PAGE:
Letters to the Editor: Facing the truth

Letters (photo credit: REUTERS)
(photo credit: REUTERS)
Facing the truth
With regard to “Exposing the criminal society and the culture of death” (Candidly Speaking, August 25), congratulations to Isi Leibler for waking up and smelling the coffee. His column finally states the reality of the Palestinian situation. What took so long? It has been obvious to me that we will never achieve a peaceful solution with the Palestinians because their leadership has indoctrinated the under-20 generations to hate and eradicate Jews. Therefore, the next two generations, at least, will never accept a peaceful solution.
The next step in facing reality is how to reconcile this “revelation” and what to do about it. The solution stated in the Torah is to “destroy [kill] all the inhabitants in the land,” but this is at present politically unacceptable.
Expelling them is a more moderate alternative, and expelling them via a financial incentive to move might be more tolerated, although it is unlikely to eliminate the hardcore haters, who are willing to die to remain.
So we are faced with a distasteful situation that, at present, does not present an easy solution. But if we at least recognize the reality of the situation as described by Mr.
Leibler, we can begin to explore options.
I hope that the Israeli public will read this column and face the truth.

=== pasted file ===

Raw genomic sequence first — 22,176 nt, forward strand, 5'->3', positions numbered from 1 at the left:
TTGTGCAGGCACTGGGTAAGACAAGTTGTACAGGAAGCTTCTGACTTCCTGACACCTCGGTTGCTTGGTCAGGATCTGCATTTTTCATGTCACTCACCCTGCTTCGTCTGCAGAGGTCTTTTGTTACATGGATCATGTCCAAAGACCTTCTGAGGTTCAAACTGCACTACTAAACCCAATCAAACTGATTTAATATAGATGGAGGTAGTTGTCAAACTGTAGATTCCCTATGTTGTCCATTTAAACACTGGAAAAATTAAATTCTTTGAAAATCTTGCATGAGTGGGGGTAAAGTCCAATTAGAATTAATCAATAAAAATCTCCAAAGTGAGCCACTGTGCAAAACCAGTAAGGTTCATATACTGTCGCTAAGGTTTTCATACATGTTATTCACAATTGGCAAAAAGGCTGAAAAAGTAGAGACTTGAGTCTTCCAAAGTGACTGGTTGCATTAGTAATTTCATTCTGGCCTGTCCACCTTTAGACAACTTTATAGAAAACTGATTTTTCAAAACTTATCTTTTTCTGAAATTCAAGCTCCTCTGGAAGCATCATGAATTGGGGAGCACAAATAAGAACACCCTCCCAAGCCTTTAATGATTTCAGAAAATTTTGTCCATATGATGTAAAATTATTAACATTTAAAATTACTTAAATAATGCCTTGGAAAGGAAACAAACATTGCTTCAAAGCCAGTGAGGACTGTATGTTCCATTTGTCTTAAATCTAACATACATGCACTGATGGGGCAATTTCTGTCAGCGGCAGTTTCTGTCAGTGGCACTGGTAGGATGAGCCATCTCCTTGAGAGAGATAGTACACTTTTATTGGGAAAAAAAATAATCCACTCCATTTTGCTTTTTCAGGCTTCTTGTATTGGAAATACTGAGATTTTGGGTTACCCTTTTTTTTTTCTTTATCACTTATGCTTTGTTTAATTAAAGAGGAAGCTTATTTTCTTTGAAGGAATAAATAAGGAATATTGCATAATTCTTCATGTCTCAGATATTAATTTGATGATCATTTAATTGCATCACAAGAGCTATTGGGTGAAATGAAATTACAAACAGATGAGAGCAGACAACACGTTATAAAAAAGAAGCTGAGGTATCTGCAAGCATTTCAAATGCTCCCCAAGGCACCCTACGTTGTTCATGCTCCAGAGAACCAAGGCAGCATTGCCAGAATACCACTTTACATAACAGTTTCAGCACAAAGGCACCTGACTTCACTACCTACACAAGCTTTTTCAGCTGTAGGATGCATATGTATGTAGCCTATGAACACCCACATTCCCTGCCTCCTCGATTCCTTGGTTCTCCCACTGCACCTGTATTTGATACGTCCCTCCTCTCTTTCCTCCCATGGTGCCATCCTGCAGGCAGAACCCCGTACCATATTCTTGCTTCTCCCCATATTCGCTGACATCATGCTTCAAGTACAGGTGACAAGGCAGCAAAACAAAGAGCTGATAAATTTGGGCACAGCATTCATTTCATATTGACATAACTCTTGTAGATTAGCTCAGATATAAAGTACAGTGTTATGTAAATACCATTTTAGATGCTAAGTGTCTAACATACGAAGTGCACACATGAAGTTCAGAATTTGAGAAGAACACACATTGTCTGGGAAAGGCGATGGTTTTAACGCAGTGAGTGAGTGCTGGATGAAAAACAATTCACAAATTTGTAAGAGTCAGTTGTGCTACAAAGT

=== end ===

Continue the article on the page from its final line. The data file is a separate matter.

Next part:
Laudable, but flawed
Like many Jerusalem Post readers, I look forward to Gershon Baskin’s weekly Encountering Peace columns. He has high standards, and his articles are carefully crafted, with extensive use of facts and figures.
Unfortunately, in “Preventing the next Gaza war” (August 25), he seems to have forgotten his standards.
Baskin cites facts and figures that are often half-truths and rely on statistics compiled by institutions or people with a long-tradition of anti-Israeli bias. Not surprisingly, many of the suggestions and conclusions he makes are illogical or inconsistent. To list them would require a letter considerably longer than the halfpage column itself. Instead, I shall illustrate the problems by analyzing just two examples.
Near the beginning, Baskin writes: “The policy of isolation is a dramatic failure and the situation for the people of Gaza has destroyed any sense of hope and desire to live.
Youth unemployment in Gaza is above 60 percent and over 100,000 university graduates have no chance at a better life. The water situation is on verge of a humanitarian catastrophe and raw sewage spills into our shared sea because of lack of power to run the treatment facilities.”
This picture of life in Gaza is heart-rending. But is it true? If the people in Gaza have no desire to live, one would expect a corresponding high suicide rate. Yet the latest figures record a total of 14 deaths by suicide in the past three years.
This is a suicide rate of 0.26 per 100,000 population per year. It’s not a particularly high rate, and in fact is probably one of the lowest in the world. (The latest suicide figures for Europe and Israel are, respectively, 10 and six per 100,000.) According to the International Labor Organization, in the years preceding the summer 2014 war, the average unemployment in the West Bank and Gaza Strip was 25 percent. This is not a low figure, but again, it compares very favorably with unemployment rates in Europe. (The rates in 2016 for Spain and Greece are, respectively, 22% and 23%.) A similar picture emerges if we compare youth unemployment in Gaza (60%) with the corresponding rates in Spain (45%) and Greece (50%).